Canadian Food & Wine Institute Innovation Centre Team
Lyndon William Ashton is the Centre Manager for the Canadian Food & Wine Institute (CFWI) Innovation Centre. In this role he is responsible for the overall operations, including outreach to key industry and the successful development and implementation of food and beverage technical services. Lyndon joined the Research & Innovation division after a diversified career, beginning in the culinary arts and eventually leading to economic development, management consulting and business planning. Most recently he worked with MDB Insight, one of Canada’s largest specialist economic development consulting firms, specializing in economic, cultural, and workforce development and corporate strategic planning for the public sector. He earned his Culinary Red Seal, and he holds a combined degree in Political Sciences and Labour Studies from Brock University.
As Research Project Manager of the Canadian Food & Wine Institute (CFWI) Innovation Centre, Kristine is responsible for the oversight and development of food and beverage applied research and fee-for-service activities involving industry.
The CFWI Innovation Centre is dedicated to assisting food and beverage industry partners with their research, innovation, and commercialization needs through collaborative applied projects involving NC’s students, expert faculty/staff, and outstanding infrastructure.
Kristine joined the division in 2013, working as the Industry Liaison Officer, with the responsibilities of managing contracts, promotional activities and communications with external partners. She has taught Marketing for Continuing Education and brings to her role more than 15 years’ of project management experience in various sectors, including consumer packaged goods and food innovation, as a consumer services program manager for Nestle Canada.
Kristine holds an undergraduate degree in Communications from Brock University, and is currently enrolled part-time in Niagara College’s Culinary Innovation and Food Technology program. In her spare time, she volunteers on the Board of Directors for Women’s Place of South Niagara.
Dr. Ana Cristina Vega Lugo is the Senior Food Scientist for the Canadian Food & Wine Institution Innovation Centre, part of the Research & Innovation Division at the College. Ana Cristina is responsible for managing the research/student team and resources required for all product and process innovation, food safety, analytical lab and label compliance services, and other technical service and applied research activities. A trained food engineer and scientist with a PhD degree in food science, Ana Cristina has 10 years’ experience in food science and commercialization, including in development, troubleshooting and applicable packaging science and technology. Her most recent position was with Hela Spice Canada as a senior product developer.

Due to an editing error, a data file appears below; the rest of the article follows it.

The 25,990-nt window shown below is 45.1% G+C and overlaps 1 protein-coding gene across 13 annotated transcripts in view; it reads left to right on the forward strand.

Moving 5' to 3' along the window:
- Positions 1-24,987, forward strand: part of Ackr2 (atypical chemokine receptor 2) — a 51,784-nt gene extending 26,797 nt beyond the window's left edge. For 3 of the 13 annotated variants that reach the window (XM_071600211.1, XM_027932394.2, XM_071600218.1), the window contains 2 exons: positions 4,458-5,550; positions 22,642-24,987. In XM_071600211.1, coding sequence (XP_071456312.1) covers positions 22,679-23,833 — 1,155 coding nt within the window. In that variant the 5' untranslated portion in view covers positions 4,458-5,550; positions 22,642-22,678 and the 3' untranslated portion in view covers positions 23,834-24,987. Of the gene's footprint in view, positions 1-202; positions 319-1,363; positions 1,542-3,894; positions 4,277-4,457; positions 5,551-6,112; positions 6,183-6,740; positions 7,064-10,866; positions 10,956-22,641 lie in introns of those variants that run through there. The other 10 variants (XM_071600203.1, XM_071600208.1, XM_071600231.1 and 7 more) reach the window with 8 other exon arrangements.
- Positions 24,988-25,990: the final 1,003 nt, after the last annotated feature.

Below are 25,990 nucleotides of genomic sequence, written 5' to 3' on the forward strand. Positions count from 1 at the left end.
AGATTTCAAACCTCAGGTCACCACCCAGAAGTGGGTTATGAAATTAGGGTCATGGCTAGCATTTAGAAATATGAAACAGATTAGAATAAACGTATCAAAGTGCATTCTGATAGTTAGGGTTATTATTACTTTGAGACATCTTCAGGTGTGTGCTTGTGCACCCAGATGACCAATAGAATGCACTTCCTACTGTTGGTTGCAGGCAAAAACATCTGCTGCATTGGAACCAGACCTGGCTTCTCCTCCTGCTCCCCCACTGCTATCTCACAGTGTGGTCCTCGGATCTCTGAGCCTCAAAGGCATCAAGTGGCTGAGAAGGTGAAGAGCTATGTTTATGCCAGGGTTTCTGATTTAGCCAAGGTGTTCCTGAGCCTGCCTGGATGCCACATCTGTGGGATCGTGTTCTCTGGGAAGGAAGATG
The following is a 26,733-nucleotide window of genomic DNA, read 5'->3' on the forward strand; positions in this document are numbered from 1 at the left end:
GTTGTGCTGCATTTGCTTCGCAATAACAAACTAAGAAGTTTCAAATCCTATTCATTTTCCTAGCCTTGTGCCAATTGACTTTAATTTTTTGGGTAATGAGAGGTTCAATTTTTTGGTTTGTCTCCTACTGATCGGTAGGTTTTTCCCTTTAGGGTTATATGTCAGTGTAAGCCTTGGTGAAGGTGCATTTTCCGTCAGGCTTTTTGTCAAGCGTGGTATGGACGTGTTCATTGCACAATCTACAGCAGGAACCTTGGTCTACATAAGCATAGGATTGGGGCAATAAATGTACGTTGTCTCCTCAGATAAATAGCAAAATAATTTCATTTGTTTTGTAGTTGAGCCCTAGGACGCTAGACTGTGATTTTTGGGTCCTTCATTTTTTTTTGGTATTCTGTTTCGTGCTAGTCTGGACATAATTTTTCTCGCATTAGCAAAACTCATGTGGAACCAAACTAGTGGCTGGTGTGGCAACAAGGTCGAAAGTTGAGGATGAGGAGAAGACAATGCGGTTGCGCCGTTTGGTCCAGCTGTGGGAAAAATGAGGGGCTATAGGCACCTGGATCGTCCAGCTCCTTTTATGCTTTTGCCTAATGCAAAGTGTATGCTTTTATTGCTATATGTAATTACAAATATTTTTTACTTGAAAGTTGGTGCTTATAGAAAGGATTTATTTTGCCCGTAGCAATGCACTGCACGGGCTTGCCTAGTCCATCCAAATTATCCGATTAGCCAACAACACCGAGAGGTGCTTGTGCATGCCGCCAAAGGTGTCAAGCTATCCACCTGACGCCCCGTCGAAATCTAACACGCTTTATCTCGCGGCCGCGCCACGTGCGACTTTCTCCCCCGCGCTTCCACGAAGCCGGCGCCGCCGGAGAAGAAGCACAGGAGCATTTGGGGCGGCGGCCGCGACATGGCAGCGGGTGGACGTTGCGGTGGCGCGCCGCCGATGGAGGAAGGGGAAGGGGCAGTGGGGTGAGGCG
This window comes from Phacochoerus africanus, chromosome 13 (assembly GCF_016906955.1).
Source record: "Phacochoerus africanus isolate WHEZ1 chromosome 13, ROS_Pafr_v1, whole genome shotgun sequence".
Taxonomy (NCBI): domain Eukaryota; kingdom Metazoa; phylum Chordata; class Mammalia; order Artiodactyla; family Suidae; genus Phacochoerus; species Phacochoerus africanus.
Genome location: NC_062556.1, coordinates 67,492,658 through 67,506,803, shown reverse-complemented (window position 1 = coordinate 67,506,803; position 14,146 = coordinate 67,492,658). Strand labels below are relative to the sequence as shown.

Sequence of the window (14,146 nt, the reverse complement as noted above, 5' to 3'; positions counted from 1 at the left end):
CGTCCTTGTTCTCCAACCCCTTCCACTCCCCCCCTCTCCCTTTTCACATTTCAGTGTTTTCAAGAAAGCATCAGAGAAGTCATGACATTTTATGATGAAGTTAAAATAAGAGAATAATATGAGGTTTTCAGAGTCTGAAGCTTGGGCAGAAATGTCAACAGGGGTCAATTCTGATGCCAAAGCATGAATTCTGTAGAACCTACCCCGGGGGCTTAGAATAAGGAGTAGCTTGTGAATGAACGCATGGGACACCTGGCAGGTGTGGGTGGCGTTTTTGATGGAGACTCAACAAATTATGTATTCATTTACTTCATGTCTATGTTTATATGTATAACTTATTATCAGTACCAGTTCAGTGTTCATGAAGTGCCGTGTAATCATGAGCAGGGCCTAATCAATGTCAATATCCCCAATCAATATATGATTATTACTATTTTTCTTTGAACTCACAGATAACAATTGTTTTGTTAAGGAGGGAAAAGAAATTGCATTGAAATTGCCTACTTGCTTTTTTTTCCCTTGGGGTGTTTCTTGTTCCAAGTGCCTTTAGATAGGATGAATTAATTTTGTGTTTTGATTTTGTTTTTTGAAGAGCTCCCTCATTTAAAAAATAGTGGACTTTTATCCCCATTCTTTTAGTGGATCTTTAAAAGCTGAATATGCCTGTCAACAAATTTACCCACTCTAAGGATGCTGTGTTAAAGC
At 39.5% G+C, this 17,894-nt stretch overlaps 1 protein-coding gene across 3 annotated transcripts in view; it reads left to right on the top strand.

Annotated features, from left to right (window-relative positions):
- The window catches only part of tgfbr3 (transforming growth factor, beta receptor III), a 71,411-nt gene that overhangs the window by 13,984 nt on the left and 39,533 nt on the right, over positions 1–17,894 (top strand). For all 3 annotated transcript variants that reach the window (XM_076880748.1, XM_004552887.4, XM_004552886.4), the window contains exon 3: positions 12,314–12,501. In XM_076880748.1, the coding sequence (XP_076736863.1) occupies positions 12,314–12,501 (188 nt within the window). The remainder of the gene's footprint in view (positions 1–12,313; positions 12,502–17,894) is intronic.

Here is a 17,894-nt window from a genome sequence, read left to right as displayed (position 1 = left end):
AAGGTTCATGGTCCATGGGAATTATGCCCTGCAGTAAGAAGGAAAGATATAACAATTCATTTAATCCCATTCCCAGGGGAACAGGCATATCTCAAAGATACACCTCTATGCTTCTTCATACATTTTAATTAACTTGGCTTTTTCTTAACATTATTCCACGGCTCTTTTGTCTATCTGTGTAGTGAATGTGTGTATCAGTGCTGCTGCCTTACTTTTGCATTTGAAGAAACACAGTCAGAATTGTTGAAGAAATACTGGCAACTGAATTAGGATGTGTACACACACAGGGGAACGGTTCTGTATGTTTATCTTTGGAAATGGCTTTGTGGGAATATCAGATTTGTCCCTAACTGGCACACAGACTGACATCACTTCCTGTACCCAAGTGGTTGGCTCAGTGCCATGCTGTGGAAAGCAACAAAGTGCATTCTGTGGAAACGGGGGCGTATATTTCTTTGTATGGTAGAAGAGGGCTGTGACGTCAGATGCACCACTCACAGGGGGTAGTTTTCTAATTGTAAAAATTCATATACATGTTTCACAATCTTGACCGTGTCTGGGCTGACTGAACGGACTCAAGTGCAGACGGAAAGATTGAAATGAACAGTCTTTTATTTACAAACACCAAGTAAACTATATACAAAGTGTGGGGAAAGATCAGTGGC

As Lab Technologist with the Canadian Food & Wine Institute (CFWI) Innovation Centre at the Niagara-on-the-Lake campus, Kelly Byer is responsible for managing the College’s four research labs – facilities which allow students to explore such areas of food science as microbiology, chemistry, sensory analysis and shelf-life testing.
The labs are equipped with leading-edge technology; all part of the extensive services, from new recipe development to regulatory assistance and nutritional labelling, which are offered to food and beverage industry partners in need of research, innovation and commercialization assistance.
Kelly has spent most of her career either in the field or in a lab coat, in biological control of weeds, first at the University of Guelph and then at Agriculture & Agri-Food Canada in Saskatchewan. In addition to extensive research activities at AAFC, she oversaw all aspects of lab management and found time to write, edit and review numerous scientific publications and research reports. She also brings previous experience in quality and food safety programs; compliance with regulatory programs and standards; and new product development.
She has an Honours Biology degree with a minor in Biochemistry from the University of Guelph and also has HACCP and SQF certifications.
In addition to her role at R&I, Kelly is a part-time professor of NC’s Applied Plant Pathology course in the School of Environmental and Horticultural Studies.
Stephanie Skotidas is the Research Lab Technician with the Canadian Food & Wine Institute (CFWI) Innovation Centre. In addition to assisting the Lab Technologist on a variety of applied research projects and technical services for the CFWI Innovation Centre, Stephanie also works collaboratively with industry partners, faculty, students and graduates in existing and new food and beverage labs.